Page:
28 May 09 | Chad W. Post | Comments

In his novel A Mind at Peace, Ahmet Hamdi Tanpınar asks if it’s possible for a culture that is tied so closely and intimately to its past to survive in a trying time of change. The novel begins in Istanbul the morning of the declaration of World War II and ends with the same announcement, framing the story while we learn about several characters whose lives are marked by events that test their existence and define what it is to be human. A Mind at Peace centers on the life of a man named Mümtaz whose life is surrounded by these characters in a deeply moving portrait as he grows from a child to a young man.

Tanpınar’s novel is set up in four parts, each titled as a character in the novel: İhsan, Nuran, Suad, Mümtaz. The sections of İhsan and Mümtaz act as end plates where the story takes place in the present, holding the past that Nuran and Suad represent.

In Part I, we learn about Mümtaz, the people in his life, and his feelings toward humanity. After the loss of his mother and father when Mümtaz is a child, he goes to live with İhsan, his paternal cousin. İhsan acts as both father and mentor to Mümtaz, sending him to school in France for two years and later on his return, continuing his education under İhsan’s instruction, nurturing his intellectual life in literature, history, and social events. This teaching becomes a backbone for Mümtaz, learning about his self-identity as a Turk in a time when the Ottoman Empire is facing dissolution. The novel continues with historical references and the music and poetry of Turks, which is recited or sung at social gatherings and within the characters, but most significantly within Mümtaz.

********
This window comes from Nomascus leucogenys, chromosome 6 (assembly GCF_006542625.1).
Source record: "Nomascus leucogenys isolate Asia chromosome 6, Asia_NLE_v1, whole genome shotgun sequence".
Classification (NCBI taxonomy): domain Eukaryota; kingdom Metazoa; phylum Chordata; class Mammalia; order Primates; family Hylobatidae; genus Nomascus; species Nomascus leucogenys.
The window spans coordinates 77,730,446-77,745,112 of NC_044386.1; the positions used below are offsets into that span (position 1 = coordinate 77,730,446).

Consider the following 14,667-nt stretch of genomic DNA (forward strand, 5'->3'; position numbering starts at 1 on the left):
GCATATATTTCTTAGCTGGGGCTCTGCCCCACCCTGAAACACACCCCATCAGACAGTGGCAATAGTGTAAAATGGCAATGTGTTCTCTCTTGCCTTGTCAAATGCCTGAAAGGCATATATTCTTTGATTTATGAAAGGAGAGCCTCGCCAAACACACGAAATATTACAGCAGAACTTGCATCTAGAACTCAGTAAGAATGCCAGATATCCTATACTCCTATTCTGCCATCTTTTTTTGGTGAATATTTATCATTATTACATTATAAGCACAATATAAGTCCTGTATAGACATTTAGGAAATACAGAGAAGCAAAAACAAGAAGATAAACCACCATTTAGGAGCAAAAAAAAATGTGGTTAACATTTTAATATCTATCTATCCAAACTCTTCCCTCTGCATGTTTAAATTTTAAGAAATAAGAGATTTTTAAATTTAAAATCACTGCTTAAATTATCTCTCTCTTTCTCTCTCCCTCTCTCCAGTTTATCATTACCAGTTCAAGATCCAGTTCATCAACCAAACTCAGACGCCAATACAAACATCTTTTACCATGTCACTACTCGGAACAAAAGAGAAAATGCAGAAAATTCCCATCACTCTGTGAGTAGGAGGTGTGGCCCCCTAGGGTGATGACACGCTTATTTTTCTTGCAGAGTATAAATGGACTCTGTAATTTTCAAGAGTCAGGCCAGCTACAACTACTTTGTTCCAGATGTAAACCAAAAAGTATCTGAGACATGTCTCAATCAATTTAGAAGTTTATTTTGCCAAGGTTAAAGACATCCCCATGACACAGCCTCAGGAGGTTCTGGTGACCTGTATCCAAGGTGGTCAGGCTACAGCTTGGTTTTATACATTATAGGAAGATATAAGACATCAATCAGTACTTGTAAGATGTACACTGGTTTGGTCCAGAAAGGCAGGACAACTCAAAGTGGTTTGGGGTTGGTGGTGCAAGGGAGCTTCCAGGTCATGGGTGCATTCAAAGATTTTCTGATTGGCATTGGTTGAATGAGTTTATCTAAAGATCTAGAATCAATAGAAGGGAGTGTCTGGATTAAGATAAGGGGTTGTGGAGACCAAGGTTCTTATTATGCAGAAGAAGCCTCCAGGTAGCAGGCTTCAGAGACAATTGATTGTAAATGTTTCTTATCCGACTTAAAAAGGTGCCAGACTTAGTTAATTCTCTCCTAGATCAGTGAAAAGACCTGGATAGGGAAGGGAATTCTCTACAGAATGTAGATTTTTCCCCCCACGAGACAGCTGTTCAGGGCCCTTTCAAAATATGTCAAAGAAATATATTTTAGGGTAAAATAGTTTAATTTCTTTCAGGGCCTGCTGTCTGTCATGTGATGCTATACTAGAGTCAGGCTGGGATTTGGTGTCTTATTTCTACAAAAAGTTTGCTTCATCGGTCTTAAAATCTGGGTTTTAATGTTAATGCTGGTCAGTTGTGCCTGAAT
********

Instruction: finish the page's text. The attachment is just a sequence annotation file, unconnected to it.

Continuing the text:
A central moment in Mümtaz’s life takes place in Part II when he meets Nuran on a passage over the Bosphorus. In this section, we learn about Nuran and the relationship that ensues between her and Mümtaz. For Mümtaz, this is a moment in his life when “he acknowledged for the first time how sentimental he let himself be.” Mümtaz knew Nuran’s story, her husband’s infidelity, her unhappiness, and Mümtaz, “through a compassion that rose up within him, promised to bring her happiness, for as long as he lived.” Tanpınar’s master storytelling shows two people at the beginning of their relationship, the way they carry themselves physically and emotionally in shyness and in eagerness:

The Music of Silence existed in both, rising to their faces from deep within, and Nuran, frantic to suppress it, appeared more crestfallen than she actually was, while in contrast, Mümtaz, yearning to mask the shyness of his character, forced himself to be bolder and more carefree.

Through this relationship, Mümtaz discovers himself and learns more about his history through the music of Istanbul. A song that plays throughout the novel, “Song in Mahur” is Nuran’s family heirloom. When Mümtaz hears this song from Nuran it is through her singing that Mümtaz feels himself more connected with his past. The relationship between Mümtaz and Nuran becomes one in which their conversation dwells mainly on the current issues of modernization and the importance of keeping their history in mind. Mümtaz believes that to know their history is to know Istanbul, therefore, “if we don’t truly know Istanbul, we can never hope to find ourselves.” As Mümtaz further explains:

Our attachments to the past are also part of these social realities, because those attachments constitute one of the manifest forms our life has taken, and this persists into the present as well as the future.